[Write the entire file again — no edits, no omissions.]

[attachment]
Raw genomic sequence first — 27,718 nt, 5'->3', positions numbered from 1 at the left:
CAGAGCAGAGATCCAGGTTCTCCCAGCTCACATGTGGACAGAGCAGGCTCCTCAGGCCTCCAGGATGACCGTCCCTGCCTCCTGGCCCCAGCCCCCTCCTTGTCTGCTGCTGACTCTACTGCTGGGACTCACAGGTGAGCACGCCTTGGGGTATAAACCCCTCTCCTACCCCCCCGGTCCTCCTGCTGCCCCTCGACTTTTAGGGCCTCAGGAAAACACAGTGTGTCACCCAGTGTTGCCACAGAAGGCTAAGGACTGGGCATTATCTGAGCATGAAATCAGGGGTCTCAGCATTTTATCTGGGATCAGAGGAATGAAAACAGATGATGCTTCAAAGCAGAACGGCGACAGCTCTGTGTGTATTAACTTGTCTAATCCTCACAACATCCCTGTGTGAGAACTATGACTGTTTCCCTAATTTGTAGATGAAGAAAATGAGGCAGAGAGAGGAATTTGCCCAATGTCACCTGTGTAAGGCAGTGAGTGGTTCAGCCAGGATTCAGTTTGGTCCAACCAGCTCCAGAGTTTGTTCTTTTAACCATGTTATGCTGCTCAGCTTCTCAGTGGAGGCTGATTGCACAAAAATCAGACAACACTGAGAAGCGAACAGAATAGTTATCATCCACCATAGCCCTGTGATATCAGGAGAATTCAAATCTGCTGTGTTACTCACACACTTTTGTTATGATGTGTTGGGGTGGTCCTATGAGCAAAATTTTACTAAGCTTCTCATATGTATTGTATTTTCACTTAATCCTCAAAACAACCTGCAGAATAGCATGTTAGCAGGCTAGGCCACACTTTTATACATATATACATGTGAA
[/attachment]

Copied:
Raw genomic sequence first — 27,718 nt, 5'->3', positions numbered from 1 at the left:
CAGAGCAGAGATCCAGGTTCTCCCAGCTCACATGTGGACAGAGCAGGCTCCTCAGGCCTCCAGGATGACCGTCCCTGCCTCCTGGCCCCAGCCCCCTCCTTGTCTGCTGCTGACTCTACTGCTGGGACTCACAGGTGAGCACGCCTTGGGGTATAAACCCCTCTCCTACCCCCCCGGTCCTCCTGCTGCCCCTCGACTTTTAGGGCCTCAGGAAAACACAGTGTGTCACCCAGTGTTGCCACAGAAGGCTAAGGACTGGGCATTATCTGAGCATGAAATCAGGGGTCTCAGCATTTTATCTGGGATCAGAGGAATGAAAACAGATGATGCTTCAAAGCAGAACGGCGACAGCTCTGTGTGTATTAACTTGTCTAATCCTCACAACATCCCTGTGTGAGAACTATGACTGTTTCCCTAATTTGTAGATGAAGAAAATGAGGCAGAGAGAGGAATTTGCCCAATGTCACCTGTGTAAGGCAGTGAGTGGTTCAGCCAGGATTCAGTTTGGTCCAACCAGCTCCAGAGTTTGTTCTTTTAACCATGTTATGCTGCTCAGCTTCTCAGTGGAGGCTGATTGCACAAAAATCAGACAACACTGAGAAGCGAACAGAATAGTTATCATCCACCATAGCCCTGTGATATCAGGAGAATTCAAATCTGCTGTGTTACTCACACACTTTTGTTATGATGTGTTGGGGTGGTCCTATGAGCAAAATTTTACTAAGCTTCTCATATGTATTGTATTTTCACTTAATCCTCAAAACAACCTGCAGAATAGCATGTTAGCAGGCTAGGCCACACTTTTATACATATATACATGTGAA